Brooks House (Zachary P. Stephens/Reformer file photo)
Brooks House (Zachary P. Stephens/Reformer file photo)
Wednesday March 20, 2013

BRATTLEBORO -- The $23 million Brooks House redevelopment project inched forward Tuesday after the Brattleboro Selectboard approved an eight year tax stabilization agreement with Mesabi LLC, the group of local investors who want to redevelop the property.

The board voted 5-0 to enter into the agreement which will save developers about $300,000 during the eight years.

Bob Stevens, one of the investors involved with Mesabi, told the board that while the group was getting closer, the complex deal is not yet done and he thanked the board for approving the tax stabilization agreement.

"We are gaining speed, and things are aligning," Stevens said. "But the project remains fragile. The debt we are taking on probably exceeds what we should be doing so every dollar helps."

Under the agreement that the two sides agreed to Tuesday, the owners of the Brooks House would pay a reduced tax rate on the non-residential portion of the property, which makes up about 67 percent of the building.

About $4.8 million of the building would come under the agreement in 2014, with that value climbing to $7.5 million in 2021, the final year of the agreement.

The town will assess the property in years four and seven, looking at the previous year's operations.

If there is a more than 10 percent change in the building's value, then the base value will be adjusted to reflect the change.


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Town Manager Barbara Sondag said that when the project is completed the Brooks House will bring in more tax revenue than the building did before the April 2011 fire shut it down.

Selectboard member David Gartenstein said the board, and town officials, have been meeting with the developers in executive session over the past few weeks to work out details on the tax stabilization agreement.

Gartenstein said that while the board did not want to draw up a tax stabilization agreement to "enrich private investors," the building was a very important part of downtown.

"We want to make sure the reduction is appropriate and is not more than what is needed," Gartenstein said. "Having the Brooks House back is a huge priority to the town government and to the town as a whole."

And Chairman Dick DeGray said the vacant building has had negative impacts all over town and he wanted to help the town do what it could to get the doors open again.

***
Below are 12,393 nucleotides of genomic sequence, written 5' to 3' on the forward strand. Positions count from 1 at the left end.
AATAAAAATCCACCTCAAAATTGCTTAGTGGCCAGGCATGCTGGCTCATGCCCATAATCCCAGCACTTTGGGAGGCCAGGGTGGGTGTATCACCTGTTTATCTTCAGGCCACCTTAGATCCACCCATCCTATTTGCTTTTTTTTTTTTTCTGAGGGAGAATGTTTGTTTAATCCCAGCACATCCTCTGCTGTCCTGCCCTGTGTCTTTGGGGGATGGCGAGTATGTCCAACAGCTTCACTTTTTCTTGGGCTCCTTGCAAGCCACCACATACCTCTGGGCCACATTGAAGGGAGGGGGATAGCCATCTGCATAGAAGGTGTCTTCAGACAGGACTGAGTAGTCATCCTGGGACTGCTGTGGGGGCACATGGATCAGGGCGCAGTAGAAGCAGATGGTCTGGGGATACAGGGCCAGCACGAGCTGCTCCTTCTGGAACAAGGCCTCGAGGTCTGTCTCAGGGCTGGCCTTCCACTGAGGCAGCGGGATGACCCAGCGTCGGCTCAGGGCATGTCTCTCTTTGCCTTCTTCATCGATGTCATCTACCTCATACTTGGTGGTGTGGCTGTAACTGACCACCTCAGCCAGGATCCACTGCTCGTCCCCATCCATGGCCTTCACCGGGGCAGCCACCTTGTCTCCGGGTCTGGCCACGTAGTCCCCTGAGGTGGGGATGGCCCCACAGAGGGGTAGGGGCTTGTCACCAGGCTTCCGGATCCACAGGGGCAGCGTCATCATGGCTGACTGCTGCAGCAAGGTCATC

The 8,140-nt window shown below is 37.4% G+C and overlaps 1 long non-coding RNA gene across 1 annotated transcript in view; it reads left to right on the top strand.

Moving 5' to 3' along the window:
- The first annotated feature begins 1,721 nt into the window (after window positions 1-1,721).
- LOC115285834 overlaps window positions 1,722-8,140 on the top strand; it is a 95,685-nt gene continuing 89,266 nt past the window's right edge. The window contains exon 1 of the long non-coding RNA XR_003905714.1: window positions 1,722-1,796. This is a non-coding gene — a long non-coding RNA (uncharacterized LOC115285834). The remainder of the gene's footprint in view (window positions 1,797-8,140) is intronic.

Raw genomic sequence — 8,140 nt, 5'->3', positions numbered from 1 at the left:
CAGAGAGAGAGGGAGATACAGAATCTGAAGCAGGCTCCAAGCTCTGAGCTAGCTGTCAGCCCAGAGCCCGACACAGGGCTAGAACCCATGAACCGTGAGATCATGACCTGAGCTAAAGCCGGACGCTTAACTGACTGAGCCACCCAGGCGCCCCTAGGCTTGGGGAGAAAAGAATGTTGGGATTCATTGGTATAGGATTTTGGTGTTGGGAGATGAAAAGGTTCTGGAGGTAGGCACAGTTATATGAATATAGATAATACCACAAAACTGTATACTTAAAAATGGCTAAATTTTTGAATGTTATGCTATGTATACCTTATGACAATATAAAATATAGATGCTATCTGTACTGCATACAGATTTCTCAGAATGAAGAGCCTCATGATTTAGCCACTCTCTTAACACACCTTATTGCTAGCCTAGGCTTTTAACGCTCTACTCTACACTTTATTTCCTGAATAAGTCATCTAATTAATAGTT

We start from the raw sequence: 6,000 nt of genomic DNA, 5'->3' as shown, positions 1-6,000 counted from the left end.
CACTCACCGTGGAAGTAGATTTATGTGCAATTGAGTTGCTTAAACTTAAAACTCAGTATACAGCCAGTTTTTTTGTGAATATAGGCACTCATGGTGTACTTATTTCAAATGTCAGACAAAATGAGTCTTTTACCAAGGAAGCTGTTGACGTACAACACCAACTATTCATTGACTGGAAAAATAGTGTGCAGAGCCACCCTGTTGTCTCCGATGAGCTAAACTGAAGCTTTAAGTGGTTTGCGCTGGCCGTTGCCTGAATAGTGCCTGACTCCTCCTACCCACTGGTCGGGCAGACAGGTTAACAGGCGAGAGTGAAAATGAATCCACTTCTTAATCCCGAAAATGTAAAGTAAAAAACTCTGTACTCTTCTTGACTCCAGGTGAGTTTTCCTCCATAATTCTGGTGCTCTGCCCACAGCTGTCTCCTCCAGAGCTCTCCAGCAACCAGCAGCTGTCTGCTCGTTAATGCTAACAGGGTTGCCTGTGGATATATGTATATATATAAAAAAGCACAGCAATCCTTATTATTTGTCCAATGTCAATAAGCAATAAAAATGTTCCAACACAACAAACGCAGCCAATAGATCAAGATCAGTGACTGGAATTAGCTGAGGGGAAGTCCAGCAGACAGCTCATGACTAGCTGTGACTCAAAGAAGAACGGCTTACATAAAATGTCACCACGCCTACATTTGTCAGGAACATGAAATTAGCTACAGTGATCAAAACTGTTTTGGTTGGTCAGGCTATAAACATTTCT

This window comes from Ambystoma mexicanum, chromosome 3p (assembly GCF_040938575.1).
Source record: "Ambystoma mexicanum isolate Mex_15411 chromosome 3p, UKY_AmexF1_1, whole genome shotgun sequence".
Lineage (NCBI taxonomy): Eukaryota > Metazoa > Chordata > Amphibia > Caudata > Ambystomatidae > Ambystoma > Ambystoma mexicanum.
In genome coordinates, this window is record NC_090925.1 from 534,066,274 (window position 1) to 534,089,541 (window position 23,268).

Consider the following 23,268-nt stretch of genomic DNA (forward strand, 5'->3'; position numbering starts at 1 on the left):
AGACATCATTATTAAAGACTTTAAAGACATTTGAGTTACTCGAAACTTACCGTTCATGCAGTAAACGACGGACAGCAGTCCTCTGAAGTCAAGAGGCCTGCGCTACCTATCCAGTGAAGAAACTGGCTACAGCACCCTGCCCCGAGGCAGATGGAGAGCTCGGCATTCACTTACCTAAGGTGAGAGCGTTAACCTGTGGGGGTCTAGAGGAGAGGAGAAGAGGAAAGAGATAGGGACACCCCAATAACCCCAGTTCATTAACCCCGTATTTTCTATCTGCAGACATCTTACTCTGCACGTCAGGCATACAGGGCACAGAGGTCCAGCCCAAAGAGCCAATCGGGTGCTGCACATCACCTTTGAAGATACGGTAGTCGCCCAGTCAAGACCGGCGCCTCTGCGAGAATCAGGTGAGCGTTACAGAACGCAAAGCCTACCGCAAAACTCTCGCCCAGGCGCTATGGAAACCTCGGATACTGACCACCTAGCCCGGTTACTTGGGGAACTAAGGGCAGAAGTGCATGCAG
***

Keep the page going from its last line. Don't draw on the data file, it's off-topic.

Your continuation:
"I am a big supporter of this," said DeGray. "I hope it brings growth and vitality to downtown."

The board's action Tuesday followed an announcement by Stevens earlier in the day that developers had reached the pre-lease threshold set by the bank that was taking on the role of lead lender.

Mascoma Savings Bank told the members of Mesabi LLC that they would need to have agreements for at least 70 percent of the available space before developers would be able to close.

Stevens said that following the Brooks House open house last week about 75 percent of the building had been spoken for and Stevens was confident the developers would be able to close on the deal in the coming few weeks.

Stevens said not all of the lease agreements had been signed, but there were verbal commitments in place, he said, and he hoped to continue moving forward toward purchasing the property with his partners.

The Brooks House has been vacant since April 2011, when a five alarm fire damaged the structure, driving the businesses and tenants out of the historic Main Street landmark.

The owner, Jonathan Chase, announced almost a year later that he would not be able to come up with the funding needed to redevelop the building and Mesabi LLC has been trying ever since to put the pieces together for the complex $23 million project.

Community College of Vermont and Vermont Technical College have announced that the Brooks House will be the site of their new downtown campus and renters and business owners have also agreed to being a part of the project.

The Selectboard's decision Tuesday to enter into a tax stabilization agreement with developers, along with the prelease agreements, mark two more important milestones as the developers look toward starting reconstruction of the Brook House this spring.

Howard Weiss-Tisman can be reached at hwtisman@reformer.com, or 802-254-2311, ext. 279. You can follow him on Twitter @HowardReformer.